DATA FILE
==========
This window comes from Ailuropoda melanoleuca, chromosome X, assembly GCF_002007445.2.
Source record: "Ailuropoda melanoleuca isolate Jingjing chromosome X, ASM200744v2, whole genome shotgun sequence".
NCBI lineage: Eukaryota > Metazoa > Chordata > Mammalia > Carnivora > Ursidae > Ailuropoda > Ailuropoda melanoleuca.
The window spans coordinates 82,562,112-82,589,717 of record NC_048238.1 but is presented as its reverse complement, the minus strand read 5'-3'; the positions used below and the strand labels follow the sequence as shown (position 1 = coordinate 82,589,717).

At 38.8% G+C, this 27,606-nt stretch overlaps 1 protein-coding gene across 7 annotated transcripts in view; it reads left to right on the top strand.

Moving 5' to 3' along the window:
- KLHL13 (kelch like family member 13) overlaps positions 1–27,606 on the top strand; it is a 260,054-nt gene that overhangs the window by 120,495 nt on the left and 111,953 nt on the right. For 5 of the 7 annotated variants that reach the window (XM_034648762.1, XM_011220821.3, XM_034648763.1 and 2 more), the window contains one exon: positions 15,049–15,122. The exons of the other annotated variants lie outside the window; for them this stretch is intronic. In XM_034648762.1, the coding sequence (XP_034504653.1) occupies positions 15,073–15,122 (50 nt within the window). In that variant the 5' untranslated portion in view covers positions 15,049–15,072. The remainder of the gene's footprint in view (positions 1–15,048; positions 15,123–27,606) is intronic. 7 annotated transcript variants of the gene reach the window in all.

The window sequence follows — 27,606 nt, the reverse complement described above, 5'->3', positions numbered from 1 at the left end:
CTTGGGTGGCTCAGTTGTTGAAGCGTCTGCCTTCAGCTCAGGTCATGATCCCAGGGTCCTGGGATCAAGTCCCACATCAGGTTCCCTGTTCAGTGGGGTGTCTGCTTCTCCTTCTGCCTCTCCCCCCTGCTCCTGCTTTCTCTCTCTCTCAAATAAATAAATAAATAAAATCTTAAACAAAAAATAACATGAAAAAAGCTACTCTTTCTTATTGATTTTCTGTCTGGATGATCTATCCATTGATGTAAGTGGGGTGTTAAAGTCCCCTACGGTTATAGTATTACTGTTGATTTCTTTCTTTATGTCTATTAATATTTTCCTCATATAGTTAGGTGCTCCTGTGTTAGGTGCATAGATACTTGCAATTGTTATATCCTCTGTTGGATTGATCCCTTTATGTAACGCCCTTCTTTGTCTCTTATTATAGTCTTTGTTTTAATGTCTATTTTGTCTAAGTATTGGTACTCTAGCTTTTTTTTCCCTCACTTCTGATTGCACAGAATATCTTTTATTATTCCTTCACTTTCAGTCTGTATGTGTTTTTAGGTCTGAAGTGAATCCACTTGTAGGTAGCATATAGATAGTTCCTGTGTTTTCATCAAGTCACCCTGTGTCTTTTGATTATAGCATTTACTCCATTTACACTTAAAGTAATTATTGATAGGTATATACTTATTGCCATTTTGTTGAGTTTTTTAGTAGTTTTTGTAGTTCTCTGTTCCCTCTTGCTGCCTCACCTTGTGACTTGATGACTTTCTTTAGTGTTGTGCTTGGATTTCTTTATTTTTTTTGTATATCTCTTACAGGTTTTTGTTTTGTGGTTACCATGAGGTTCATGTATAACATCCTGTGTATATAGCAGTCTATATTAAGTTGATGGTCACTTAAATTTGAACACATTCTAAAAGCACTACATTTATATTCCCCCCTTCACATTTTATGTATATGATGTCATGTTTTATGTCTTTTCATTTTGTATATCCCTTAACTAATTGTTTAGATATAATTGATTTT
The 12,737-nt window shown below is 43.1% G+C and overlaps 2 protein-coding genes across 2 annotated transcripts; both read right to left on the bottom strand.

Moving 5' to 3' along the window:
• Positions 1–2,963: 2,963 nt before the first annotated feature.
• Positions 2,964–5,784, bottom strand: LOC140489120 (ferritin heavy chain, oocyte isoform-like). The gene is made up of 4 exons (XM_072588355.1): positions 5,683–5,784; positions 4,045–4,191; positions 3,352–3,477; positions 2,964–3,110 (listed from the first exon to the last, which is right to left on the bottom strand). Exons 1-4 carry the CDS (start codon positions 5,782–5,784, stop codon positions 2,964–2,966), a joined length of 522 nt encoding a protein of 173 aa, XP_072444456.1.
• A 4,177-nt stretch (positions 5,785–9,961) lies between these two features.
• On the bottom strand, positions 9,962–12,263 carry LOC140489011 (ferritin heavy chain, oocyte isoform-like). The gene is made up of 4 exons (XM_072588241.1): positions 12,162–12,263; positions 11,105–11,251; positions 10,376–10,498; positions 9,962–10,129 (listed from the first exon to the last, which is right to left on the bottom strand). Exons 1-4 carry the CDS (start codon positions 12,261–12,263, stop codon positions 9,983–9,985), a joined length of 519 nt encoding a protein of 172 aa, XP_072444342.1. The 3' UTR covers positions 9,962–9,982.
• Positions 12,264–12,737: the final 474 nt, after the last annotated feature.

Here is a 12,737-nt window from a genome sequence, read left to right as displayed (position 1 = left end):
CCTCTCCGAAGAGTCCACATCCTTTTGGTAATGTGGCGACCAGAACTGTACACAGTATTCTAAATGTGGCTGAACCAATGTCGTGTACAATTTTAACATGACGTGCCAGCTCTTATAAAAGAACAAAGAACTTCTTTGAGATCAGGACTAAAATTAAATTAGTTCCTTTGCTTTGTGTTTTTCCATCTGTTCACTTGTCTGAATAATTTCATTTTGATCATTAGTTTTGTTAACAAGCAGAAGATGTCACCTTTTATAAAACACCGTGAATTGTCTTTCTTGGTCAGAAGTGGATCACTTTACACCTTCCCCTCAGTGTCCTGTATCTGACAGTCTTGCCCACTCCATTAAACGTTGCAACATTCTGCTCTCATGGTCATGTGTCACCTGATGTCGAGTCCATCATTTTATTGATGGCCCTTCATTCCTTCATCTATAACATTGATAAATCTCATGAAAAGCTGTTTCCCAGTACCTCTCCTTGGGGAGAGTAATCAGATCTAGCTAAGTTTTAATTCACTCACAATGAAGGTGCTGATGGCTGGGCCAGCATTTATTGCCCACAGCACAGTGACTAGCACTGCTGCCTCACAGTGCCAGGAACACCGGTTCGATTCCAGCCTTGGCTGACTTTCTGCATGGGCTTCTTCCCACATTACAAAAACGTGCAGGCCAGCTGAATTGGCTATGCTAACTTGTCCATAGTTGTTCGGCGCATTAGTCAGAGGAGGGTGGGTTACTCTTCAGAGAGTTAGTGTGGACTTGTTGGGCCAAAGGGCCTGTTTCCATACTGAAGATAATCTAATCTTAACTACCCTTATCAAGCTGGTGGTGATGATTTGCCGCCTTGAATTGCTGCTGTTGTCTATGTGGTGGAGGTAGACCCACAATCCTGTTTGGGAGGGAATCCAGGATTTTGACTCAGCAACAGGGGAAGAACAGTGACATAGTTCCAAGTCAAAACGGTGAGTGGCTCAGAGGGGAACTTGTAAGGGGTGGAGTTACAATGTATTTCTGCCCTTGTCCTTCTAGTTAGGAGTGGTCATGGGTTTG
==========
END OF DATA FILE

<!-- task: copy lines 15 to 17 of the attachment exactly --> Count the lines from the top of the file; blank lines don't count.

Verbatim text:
• On the bottom strand, positions 9,962–12,263 carry LOC140489011 (ferritin heavy chain, oocyte isoform-like). The gene is made up of 4 exons (XM_072588241.1): positions 12,162–12,263; positions 11,105–11,251; positions 10,376–10,498; positions 9,962–10,129 (listed from the first exon to the last, which is right to left on the bottom strand). Exons 1-4 carry the CDS (start codon positions 12,261–12,263, stop codon positions 9,983–9,985), a joined length of 519 nt encoding a protein of 172 aa, XP_072444342.1. The 3' UTR covers positions 9,962–9,982.
• Positions 12,264–12,737: the final 474 nt, after the last annotated feature.

Here is a 12,737-nt window from a genome sequence, read left to right as displayed (position 1 = left end):